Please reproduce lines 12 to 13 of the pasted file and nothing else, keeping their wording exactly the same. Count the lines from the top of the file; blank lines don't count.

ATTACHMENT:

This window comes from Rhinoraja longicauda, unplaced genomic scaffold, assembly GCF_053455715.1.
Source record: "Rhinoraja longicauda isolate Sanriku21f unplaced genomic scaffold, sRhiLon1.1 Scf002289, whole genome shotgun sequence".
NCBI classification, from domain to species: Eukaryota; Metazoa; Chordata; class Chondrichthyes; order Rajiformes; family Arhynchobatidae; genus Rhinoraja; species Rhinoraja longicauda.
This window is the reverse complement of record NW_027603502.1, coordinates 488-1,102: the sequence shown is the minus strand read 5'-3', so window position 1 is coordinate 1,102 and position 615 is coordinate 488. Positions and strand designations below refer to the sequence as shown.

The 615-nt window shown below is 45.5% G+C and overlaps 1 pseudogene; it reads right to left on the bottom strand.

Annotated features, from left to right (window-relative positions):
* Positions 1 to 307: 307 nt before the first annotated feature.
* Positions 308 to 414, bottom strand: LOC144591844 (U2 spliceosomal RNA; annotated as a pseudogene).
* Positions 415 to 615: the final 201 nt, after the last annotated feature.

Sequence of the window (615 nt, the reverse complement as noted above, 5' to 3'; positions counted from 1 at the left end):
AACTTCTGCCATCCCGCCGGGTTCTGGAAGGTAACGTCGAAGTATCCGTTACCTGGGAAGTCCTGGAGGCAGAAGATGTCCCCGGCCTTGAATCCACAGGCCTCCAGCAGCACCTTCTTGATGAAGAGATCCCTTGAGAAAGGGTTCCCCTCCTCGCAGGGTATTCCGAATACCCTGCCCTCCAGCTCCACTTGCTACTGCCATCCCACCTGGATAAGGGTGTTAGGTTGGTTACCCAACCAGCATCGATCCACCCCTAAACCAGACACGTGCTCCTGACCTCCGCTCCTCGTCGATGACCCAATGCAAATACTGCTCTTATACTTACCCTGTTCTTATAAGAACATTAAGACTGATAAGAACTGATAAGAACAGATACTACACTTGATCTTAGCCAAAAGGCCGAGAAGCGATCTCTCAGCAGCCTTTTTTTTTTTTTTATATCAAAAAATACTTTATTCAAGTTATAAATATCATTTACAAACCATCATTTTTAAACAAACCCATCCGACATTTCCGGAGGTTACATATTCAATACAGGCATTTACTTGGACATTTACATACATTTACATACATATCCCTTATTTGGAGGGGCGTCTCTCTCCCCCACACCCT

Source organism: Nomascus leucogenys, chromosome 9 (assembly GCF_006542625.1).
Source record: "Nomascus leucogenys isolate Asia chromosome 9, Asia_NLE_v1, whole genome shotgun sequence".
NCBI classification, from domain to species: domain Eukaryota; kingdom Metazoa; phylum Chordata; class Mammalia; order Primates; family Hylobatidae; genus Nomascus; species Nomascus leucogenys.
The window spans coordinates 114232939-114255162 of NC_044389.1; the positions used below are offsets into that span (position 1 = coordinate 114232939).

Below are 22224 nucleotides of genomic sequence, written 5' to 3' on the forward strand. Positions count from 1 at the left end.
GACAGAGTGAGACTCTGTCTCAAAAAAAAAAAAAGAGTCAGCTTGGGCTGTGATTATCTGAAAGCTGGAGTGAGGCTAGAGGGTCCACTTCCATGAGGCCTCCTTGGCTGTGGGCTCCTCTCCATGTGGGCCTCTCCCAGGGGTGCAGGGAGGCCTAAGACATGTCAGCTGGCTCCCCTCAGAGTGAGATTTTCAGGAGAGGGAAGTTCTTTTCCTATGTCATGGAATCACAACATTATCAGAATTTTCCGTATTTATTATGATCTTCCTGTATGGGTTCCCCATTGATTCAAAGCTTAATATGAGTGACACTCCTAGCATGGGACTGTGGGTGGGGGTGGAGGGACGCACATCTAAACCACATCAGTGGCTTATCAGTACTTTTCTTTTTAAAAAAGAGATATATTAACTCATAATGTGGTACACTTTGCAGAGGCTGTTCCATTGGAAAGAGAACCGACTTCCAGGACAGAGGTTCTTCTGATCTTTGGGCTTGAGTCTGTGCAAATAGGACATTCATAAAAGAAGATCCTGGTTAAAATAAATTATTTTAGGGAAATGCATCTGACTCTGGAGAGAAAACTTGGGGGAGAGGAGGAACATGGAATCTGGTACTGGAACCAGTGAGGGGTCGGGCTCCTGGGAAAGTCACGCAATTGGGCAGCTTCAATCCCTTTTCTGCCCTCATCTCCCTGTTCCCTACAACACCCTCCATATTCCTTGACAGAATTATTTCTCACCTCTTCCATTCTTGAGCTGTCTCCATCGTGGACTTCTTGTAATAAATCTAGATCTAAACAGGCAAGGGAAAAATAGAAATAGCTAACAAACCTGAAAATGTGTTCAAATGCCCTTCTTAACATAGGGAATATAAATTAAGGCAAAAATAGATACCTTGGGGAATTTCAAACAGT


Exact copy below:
Source organism: Nomascus leucogenys, chromosome 9 (assembly GCF_006542625.1).
Source record: "Nomascus leucogenys isolate Asia chromosome 9, Asia_NLE_v1, whole genome shotgun sequence".